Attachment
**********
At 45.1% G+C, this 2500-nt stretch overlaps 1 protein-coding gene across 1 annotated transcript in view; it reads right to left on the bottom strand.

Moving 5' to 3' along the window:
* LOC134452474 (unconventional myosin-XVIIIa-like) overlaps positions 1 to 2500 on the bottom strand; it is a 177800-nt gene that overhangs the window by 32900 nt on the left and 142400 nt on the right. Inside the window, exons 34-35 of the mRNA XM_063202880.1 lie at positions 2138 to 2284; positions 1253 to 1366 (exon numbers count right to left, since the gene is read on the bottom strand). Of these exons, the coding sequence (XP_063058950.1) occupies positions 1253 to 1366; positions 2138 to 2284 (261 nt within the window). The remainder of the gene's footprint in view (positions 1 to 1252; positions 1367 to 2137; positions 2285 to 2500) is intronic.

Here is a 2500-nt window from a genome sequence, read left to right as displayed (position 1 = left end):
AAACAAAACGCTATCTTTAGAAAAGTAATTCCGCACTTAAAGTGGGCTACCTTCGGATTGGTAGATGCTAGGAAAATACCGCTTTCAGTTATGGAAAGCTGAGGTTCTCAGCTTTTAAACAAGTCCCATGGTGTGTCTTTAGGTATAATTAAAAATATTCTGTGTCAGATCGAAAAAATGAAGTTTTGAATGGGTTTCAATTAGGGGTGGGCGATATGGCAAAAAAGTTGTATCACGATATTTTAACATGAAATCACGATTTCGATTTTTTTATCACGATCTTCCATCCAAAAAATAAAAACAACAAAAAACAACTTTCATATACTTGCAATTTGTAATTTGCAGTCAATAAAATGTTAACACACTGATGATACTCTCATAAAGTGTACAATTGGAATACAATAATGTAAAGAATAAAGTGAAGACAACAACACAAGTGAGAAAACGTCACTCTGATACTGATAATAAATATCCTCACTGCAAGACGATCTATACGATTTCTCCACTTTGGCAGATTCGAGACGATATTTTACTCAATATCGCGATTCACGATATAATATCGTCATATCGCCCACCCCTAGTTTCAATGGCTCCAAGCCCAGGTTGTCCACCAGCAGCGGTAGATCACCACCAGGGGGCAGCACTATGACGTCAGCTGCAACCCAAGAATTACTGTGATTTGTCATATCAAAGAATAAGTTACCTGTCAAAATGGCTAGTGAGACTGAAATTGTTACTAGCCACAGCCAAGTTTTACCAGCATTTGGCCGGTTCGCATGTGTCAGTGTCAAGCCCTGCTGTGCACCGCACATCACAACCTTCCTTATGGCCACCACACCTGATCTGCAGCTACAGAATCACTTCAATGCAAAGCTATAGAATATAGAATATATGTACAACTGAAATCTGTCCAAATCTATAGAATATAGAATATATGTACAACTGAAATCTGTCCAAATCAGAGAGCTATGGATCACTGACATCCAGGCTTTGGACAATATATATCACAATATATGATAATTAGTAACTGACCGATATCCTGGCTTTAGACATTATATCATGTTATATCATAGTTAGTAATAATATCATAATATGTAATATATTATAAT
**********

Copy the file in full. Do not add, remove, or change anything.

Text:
At 45.1% G+C, this 2500-nt stretch overlaps 1 protein-coding gene across 1 annotated transcript in view; it reads right to left on the bottom strand.

Moving 5' to 3' along the window:
* LOC134452474 (unconventional myosin-XVIIIa-like) overlaps positions 1 to 2500 on the bottom strand; it is a 177800-nt gene that overhangs the window by 32900 nt on the left and 142400 nt on the right. Inside the window, exons 34-35 of the mRNA XM_063202880.1 lie at positions 2138 to 2284; positions 1253 to 1366 (exon numbers count right to left, since the gene is read on the bottom strand). Of these exons, the coding sequence (XP_063058950.1) occupies positions 1253 to 1366; positions 2138 to 2284 (261 nt within the window). The remainder of the gene's footprint in view (positions 1 to 1252; positions 1367 to 2137; positions 2285 to 2500) is intronic.

Here is a 2500-nt window from a genome sequence, read left to right as displayed (position 1 = left end):
AAACAAAACGCTATCTTTAGAAAAGTAATTCCGCACTTAAAGTGGGCTACCTTCGGATTGGTAGATGCTAGGAAAATACCGCTTTCAGTTATGGAAAGCTGAGGTTCTCAGCTTTTAAACAAGTCCCATGGTGTGTCTTTAGGTATAATTAAAAATATTCTGTGTCAGATCGAAAAAATGAAGTTTTGAATGGGTTTCAATTAGGGGTGGGCGATATGGCAAAAAAGTTGTATCACGATATTTTAACATGAAATCACGATTTCGATTTTTTTATCACGATCTTCCATCCAAAAAATAAAAACAACAAAAAACAACTTTCATATACTTGCAATTTGTAATTTGCAGTCAATAAAATGTTAACACACTGATGATACTCTCATAAAGTGTACAATTGGAATACAATAATGTAAAGAATAAAGTGAAGACAACAACACAAGTGAGAAAACGTCACTCTGATACTGATAATAAATATCCTCACTGCAAGACGATCTATACGATTTCTCCACTTTGGCAGATTCGAGACGATATTTTACTCAATATCGCGATTCACGATATAATATCGTCATATCGCCCACCCCTAGTTTCAATGGCTCCAAGCCCAGGTTGTCCACCAGCAGCGGTAGATCACCACCAGGGGGCAGCACTATGACGTCAGCTGCAACCCAAGAATTACTGTGATTTGTCATATCAAAGAATAAGTTACCTGTCAAAATGGCTAGTGAGACTGAAATTGTTACTAGCCACAGCCAAGTTTTACCAGCATTTGGCCGGTTCGCATGTGTCAGTGTCAAGCCCTGCTGTGCACCGCACATCACAACCTTCCTTATGGCCACCACACCTGATCTGCAGCTACAGAATCACTTCAATGCAAAGCTATAGAATATAGAATATATGTACAACTGAAATCTGTCCAAATCTATAGAATATAGAATATATGTACAACTGAAATCTGTCCAAATCAGAGAGCTATGGATCACTGACATCCAGGCTTTGGACAATATATATCACAATATATGATAATTAGTAACTGACCGATATCCTGGCTTTAGACATTATATCATGTTATATCATAGTTAGTAATAATATCATAATATGTAATATATTATAAT